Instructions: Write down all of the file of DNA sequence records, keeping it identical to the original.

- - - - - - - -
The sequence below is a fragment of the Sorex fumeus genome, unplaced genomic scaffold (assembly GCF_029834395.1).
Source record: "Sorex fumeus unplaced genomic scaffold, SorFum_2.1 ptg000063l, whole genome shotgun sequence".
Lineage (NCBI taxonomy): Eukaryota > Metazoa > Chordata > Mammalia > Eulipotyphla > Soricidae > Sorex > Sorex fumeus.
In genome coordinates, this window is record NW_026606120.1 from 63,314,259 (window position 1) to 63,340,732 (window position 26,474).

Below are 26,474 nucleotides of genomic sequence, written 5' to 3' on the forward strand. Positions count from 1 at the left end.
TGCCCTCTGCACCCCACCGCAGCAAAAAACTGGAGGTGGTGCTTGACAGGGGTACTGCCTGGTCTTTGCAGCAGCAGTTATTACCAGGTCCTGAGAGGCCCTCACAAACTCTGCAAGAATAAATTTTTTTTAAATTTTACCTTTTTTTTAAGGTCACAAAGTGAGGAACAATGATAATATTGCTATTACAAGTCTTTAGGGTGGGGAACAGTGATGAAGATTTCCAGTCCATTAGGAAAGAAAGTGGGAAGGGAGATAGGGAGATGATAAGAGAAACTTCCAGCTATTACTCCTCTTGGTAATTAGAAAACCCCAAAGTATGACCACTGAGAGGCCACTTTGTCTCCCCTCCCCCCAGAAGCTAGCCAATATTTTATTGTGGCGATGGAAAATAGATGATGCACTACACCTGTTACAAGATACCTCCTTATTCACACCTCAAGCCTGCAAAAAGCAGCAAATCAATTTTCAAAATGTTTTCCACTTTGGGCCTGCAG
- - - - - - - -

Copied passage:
The sequence below is a fragment of the Sorex fumeus genome, unplaced genomic scaffold (assembly GCF_029834395.1).
Source record: "Sorex fumeus unplaced genomic scaffold, SorFum_2.1 ptg000063l, whole genome shotgun sequence".
Lineage (NCBI taxonomy): Eukaryota > Metazoa > Chordata > Mammalia > Eulipotyphla > Soricidae > Sorex > Sorex fumeus.
In genome coordinates, this window is record NW_026606120.1 from 63,314,259 (window position 1) to 63,340,732 (window position 26,474).

Below are 26,474 nucleotides of genomic sequence, written 5' to 3' on the forward strand. Positions count from 1 at the left end.
TGCCCTCTGCACCCCACCGCAGCAAAAAACTGGAGGTGGTGCTTGACAGGGGTACTGCCTGGTCTTTGCAGCAGCAGTTATTACCAGGTCCTGAGAGGCCCTCACAAACTCTGCAAGAATAAATTTTTTTTAAATTTTACCTTTTTTTTAAGGTCACAAAGTGAGGAACAATGATAATATTGCTATTACAAGTCTTTAGGGTGGGGAACAGTGATGAAGATTTCCAGTCCATTAGGAAAGAAAGTGGGAAGGGAGATAGGGAGATGATAAGAGAAACTTCCAGCTATTACTCCTCTTGGTAATTAGAAAACCCCAAAGTATGACCACTGAGAGGCCACTTTGTCTCCCCTCCCCCCAGAAGCTAGCCAATATTTTATTGTGGCGATGGAAAATAGATGATGCACTACACCTGTTACAAGATACCTCCTTATTCACACCTCAAGCCTGCAAAAAGCAGCAAATCAATTTTCAAAATGTTTTCCACTTTGGGCCTGCAG